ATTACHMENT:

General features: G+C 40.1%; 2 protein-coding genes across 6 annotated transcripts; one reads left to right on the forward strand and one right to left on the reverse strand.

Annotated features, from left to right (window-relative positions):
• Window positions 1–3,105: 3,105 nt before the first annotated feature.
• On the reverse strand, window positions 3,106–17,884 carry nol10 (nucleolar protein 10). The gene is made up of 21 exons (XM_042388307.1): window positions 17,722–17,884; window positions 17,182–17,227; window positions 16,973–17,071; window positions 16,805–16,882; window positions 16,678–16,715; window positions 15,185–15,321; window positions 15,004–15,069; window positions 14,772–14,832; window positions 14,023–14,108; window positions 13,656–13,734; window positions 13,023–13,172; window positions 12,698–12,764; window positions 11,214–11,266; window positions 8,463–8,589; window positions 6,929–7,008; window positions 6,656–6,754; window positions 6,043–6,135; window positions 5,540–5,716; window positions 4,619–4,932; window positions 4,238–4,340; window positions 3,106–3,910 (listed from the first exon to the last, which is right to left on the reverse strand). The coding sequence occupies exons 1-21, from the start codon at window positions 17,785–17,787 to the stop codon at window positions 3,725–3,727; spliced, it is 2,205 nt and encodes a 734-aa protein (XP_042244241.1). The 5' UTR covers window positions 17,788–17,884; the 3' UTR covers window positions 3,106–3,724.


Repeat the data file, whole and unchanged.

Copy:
General features: G+C 40.1%; 2 protein-coding genes across 6 annotated transcripts; one reads left to right on the forward strand and one right to left on the reverse strand.

Annotated features, from left to right (window-relative positions):
• Window positions 1–3,105: 3,105 nt before the first annotated feature.
• On the reverse strand, window positions 3,106–17,884 carry nol10 (nucleolar protein 10). The gene is made up of 21 exons (XM_042388307.1): window positions 17,722–17,884; window positions 17,182–17,227; window positions 16,973–17,071; window positions 16,805–16,882; window positions 16,678–16,715; window positions 15,185–15,321; window positions 15,004–15,069; window positions 14,772–14,832; window positions 14,023–14,108; window positions 13,656–13,734; window positions 13,023–13,172; window positions 12,698–12,764; window positions 11,214–11,266; window positions 8,463–8,589; window positions 6,929–7,008; window positions 6,656–6,754; window positions 6,043–6,135; window positions 5,540–5,716; window positions 4,619–4,932; window positions 4,238–4,340; window positions 3,106–3,910 (listed from the first exon to the last, which is right to left on the reverse strand). The coding sequence occupies exons 1-21, from the start codon at window positions 17,785–17,787 to the stop codon at window positions 3,725–3,727; spliced, it is 2,205 nt and encodes a 734-aa protein (XP_042244241.1). The 5' UTR covers window positions 17,788–17,884; the 3' UTR covers window positions 3,106–3,724.